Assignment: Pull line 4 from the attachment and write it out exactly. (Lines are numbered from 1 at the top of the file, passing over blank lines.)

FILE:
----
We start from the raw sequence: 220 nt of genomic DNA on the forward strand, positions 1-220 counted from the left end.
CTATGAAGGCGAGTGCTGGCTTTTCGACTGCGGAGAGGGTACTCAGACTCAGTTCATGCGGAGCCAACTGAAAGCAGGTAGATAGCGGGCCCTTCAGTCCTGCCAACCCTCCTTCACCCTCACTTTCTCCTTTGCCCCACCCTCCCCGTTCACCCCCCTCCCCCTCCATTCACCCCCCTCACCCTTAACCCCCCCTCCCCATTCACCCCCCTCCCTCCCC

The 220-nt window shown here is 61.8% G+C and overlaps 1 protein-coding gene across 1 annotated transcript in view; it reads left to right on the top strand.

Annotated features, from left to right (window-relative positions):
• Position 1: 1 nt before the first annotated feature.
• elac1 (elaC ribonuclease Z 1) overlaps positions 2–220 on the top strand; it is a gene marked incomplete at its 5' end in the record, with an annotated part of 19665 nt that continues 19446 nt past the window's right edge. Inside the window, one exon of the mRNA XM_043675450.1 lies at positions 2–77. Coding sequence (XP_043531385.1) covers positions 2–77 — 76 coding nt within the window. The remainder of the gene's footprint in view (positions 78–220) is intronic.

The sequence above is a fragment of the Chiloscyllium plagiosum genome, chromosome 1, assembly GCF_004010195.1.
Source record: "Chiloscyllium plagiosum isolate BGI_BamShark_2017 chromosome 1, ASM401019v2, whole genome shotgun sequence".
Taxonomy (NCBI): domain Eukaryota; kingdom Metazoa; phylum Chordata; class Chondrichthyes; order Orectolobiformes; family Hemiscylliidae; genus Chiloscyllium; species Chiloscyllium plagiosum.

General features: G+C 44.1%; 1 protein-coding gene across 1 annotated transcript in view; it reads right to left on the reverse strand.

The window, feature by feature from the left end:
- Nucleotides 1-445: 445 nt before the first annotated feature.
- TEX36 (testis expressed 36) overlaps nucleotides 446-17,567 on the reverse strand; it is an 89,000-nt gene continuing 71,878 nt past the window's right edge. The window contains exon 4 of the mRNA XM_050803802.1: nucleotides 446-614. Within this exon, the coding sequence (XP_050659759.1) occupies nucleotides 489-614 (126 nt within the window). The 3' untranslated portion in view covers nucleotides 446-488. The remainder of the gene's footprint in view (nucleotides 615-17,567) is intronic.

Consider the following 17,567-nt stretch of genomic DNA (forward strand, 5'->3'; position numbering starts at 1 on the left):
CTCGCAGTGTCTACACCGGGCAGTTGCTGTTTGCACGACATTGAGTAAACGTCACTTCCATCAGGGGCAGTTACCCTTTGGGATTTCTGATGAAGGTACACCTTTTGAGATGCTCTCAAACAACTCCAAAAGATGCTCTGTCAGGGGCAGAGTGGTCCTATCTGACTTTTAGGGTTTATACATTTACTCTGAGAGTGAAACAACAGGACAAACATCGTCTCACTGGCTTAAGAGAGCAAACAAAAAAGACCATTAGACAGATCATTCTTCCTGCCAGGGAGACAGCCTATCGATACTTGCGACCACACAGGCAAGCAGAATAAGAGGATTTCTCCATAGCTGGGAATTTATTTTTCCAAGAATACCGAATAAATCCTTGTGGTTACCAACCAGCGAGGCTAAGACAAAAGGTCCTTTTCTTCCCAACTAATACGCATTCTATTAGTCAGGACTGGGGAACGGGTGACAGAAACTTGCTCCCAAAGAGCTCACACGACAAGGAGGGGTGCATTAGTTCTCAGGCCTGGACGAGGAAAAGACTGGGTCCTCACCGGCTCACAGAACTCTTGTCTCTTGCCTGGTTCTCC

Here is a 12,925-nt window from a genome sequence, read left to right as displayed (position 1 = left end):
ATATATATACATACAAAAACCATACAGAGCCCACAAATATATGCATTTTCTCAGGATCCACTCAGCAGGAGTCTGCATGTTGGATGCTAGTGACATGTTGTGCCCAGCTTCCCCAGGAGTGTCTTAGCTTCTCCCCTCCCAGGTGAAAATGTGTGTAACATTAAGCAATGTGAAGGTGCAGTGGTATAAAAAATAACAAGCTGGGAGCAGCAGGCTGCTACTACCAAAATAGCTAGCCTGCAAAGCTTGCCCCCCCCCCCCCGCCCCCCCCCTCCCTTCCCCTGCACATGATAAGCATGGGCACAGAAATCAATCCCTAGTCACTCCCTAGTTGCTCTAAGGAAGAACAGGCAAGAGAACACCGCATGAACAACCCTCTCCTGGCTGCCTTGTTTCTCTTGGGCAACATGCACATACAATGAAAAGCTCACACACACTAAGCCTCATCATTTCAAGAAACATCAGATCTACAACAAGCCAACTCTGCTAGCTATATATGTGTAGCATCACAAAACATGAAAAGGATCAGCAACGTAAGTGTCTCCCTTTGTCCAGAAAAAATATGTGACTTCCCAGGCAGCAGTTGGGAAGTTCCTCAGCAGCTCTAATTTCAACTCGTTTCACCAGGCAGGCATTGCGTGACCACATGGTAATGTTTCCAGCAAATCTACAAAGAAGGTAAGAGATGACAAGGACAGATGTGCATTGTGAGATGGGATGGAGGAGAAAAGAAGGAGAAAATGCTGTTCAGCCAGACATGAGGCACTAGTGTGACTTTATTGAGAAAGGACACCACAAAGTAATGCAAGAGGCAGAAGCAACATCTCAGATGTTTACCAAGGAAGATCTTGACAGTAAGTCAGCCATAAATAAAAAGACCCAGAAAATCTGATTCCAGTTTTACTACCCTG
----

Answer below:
Annotated features, from left to right (window-relative positions):